March 12, 2012
Windows_AzureBill Laing of Microsoft has posted a “Root Cause Analysis” (RCA) that not only gives a detailed account of the Leap Year software bug and related issues that hit the Windows Azure servers starting February 28, but also provides unprecedented insights into the Azure cloud architecture.
With the release of the RCA blog, Microsoft announced that it has extended a 33% service credit to ALL customers of Windows Azure. Bill Laing writes: “Microsoft recognizes that this outage had a significant impact on many of our customers. We stand behind the quality of our service and our Service Level Agreement (SLA), and we remain committed to our customers.”
On March 12 Gartner analyst Kyle Hilgendorf blogged that he “was very pleased with the level of detail in Microsoft’s RCA.” In reference to the Amazon Web Services’ EBS outage in April 2011, he wrote “an RCA… is one of the best insights into architecture, testing, recovery, and communication plans in existence at a cloud provider. Microsoft’s RCA was no exception.”
A Closer Look
Bill Laing’s starts his analysis with a background description of the architectural issues that helped propagate the Leap Year bug. While a detailed reproduction of the RCA is beyond the scope of this Talkin Cloud blog, suffice to say that proper virtual machine functioning on Azure requires that a Guest Agent (GA) have a valid transfer certificate, which is encrypted to protect both proprietary and client data. The certificates are valid for one year from the date of creation.
The Leap Year software bug, which according to the RCA triggered at 4:00 pm PST on February 28, just as clients were starting cloud work for Leap Year itself, forced the transfer certificates to have a valid-to date of February 29, 2013. The system rejected the date, causing the certificates to fail.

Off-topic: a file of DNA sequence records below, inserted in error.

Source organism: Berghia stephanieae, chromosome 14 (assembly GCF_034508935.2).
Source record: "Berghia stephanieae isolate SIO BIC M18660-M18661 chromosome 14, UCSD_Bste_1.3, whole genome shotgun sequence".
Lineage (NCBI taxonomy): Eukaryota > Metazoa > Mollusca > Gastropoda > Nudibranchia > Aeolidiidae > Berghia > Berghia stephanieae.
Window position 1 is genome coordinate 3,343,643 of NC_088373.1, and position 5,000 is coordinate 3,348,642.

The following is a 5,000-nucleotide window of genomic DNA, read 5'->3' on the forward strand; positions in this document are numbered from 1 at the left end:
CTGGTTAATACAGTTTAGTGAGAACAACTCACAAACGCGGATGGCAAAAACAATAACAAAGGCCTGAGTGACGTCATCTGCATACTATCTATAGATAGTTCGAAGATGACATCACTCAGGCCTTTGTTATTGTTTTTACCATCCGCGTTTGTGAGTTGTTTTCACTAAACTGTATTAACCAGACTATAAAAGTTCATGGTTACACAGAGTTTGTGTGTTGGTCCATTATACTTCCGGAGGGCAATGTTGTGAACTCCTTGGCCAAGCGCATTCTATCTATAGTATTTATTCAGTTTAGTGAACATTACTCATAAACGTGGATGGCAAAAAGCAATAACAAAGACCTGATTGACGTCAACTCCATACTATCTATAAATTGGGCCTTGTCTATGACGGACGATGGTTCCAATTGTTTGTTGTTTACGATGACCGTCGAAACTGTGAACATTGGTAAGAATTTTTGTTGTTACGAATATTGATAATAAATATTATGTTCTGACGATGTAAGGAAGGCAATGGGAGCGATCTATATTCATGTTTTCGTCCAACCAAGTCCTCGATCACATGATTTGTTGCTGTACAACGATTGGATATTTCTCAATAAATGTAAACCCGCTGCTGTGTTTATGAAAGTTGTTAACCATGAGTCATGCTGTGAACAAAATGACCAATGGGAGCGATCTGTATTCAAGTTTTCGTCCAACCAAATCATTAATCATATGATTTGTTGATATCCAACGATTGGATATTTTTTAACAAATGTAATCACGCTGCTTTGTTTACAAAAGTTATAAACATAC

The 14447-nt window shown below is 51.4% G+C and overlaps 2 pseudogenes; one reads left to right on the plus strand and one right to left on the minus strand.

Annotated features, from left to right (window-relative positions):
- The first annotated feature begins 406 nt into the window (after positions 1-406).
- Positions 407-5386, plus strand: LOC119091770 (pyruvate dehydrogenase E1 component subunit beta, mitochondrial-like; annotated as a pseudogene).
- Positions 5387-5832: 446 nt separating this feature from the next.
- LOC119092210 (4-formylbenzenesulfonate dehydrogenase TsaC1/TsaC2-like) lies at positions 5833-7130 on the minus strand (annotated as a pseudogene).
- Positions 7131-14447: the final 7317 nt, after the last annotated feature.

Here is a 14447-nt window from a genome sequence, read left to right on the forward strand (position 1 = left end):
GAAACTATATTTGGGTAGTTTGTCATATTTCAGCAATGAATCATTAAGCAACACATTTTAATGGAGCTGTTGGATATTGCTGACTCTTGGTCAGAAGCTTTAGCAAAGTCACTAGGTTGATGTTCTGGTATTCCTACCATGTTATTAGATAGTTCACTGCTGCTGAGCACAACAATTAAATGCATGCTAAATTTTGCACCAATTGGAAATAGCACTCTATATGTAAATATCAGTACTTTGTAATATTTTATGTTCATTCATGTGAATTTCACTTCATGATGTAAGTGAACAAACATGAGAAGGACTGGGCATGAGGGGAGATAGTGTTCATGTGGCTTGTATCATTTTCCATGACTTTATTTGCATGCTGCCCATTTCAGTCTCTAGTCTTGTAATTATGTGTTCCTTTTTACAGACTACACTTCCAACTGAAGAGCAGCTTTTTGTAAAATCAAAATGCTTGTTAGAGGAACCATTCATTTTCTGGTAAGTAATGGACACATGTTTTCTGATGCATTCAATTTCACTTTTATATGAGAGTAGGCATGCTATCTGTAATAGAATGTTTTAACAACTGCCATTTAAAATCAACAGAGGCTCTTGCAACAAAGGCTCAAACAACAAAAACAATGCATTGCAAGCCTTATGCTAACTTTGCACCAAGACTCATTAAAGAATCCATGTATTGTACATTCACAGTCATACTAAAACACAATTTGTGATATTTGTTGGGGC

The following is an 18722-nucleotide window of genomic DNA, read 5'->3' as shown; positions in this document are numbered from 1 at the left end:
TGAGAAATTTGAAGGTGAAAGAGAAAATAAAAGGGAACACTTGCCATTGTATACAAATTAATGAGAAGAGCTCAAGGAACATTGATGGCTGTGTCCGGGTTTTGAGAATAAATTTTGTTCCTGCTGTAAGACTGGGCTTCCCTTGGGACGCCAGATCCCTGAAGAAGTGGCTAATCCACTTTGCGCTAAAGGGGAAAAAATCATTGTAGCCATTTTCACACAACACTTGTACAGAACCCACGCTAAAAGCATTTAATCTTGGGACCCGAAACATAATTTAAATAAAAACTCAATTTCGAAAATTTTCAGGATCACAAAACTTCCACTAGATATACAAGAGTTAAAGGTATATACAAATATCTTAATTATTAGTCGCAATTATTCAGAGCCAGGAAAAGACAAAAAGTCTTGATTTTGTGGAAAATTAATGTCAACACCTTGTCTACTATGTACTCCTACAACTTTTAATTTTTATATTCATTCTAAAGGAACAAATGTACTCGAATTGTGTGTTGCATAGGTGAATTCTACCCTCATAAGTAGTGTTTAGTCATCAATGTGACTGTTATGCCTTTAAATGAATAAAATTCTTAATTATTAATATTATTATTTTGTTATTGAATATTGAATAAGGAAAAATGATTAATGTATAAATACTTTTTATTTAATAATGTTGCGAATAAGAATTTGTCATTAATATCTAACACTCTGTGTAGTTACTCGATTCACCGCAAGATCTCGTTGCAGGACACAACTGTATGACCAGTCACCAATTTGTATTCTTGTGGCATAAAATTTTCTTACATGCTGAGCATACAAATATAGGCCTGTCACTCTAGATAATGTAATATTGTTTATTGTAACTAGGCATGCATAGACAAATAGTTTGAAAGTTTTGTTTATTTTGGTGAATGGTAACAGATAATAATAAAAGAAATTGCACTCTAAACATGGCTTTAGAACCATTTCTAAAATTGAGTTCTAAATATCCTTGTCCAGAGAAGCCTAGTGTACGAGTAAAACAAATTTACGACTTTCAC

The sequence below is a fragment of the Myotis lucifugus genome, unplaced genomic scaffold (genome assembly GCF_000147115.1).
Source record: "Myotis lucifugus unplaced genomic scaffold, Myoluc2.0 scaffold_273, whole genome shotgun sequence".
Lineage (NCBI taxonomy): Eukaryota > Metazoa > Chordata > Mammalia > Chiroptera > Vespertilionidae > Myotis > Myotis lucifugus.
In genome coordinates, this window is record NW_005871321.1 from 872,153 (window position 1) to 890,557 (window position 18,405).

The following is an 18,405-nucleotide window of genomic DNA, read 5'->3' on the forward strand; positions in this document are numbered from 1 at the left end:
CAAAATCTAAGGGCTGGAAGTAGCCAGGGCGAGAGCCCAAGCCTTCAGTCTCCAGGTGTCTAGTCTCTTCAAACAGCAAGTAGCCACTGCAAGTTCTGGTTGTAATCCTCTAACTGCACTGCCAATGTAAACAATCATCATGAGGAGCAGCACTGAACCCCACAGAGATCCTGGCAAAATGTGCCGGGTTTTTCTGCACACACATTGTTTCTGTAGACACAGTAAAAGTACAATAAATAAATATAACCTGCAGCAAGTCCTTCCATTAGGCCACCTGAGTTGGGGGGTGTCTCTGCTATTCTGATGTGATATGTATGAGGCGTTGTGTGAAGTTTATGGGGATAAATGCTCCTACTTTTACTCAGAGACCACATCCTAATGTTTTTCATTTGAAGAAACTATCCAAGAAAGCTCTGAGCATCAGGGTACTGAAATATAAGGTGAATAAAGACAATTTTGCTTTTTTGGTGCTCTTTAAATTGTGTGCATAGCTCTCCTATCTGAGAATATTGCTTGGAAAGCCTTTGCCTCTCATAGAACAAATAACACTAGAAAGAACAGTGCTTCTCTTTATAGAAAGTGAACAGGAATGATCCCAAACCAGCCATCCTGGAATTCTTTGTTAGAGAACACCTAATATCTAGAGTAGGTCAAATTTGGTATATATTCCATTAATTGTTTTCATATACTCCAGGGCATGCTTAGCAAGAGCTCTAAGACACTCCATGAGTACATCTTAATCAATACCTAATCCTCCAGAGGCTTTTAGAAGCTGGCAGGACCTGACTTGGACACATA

This led to a cascade effect, the shutting down of numerous Azure server clusters, because the monitoring processes incorrectly assumed that hardware was corrupted. Moreover, a software update was underway (which complicated matters the next day—see below), and this lead to the software bug spreading even faster, in comparison to less active storage servers.
Microsoft identified the bug at 6:38 pm PST. At 6:55 pm PST, the company disabled all client service management worldwide for Windows Azure. Bill Laing writes: “This is the first time we have ever taken this step.”
The company worked to fix the GA’s and roll them out on the evening of February 28 and though the night. At 5:23 am PST on February 29, Microsoft announced that client service management was back online for the majority of Azure server clusters.
Then, Leap Year Strikes
But as (bad) luck would have it, Azure suffered a second outage on February 29. On the previous day, seven servers were undergoing the software update when the bug hit them. Microsoft decided to unite the old components with the new GA (rolled out the night before) on these servers. Confident of the solution, Microsoft opted for a quicker “blast” update across all servers at 2:47 pm PST.
Microsoft failed to notice, and Bill Laing was very honest on this point, that their new update package with the older components also included a network plugin created for the update, which were not compatible. To sum it up, a second major loss of service to Azure clients occurred. It was not until 2:15 am on March 1 that Microsoft determined that all servers were cleaned up and fully functional.
Laing concludes the RCA with defined follow-up steps to improve the Azure system, and a repetition of Microsoft’s commitment to its Azure customers. As a result of the outage, Azure has come under considerable criticism and increased scrutiny as a cloud service. But in terms of openness and transparency, this RCA blog from Microsoft rose to the occasion.
Talkin Cloud will keep you updated on Microsoft’s work in providing uninterrupted Windows Azure cloud services.
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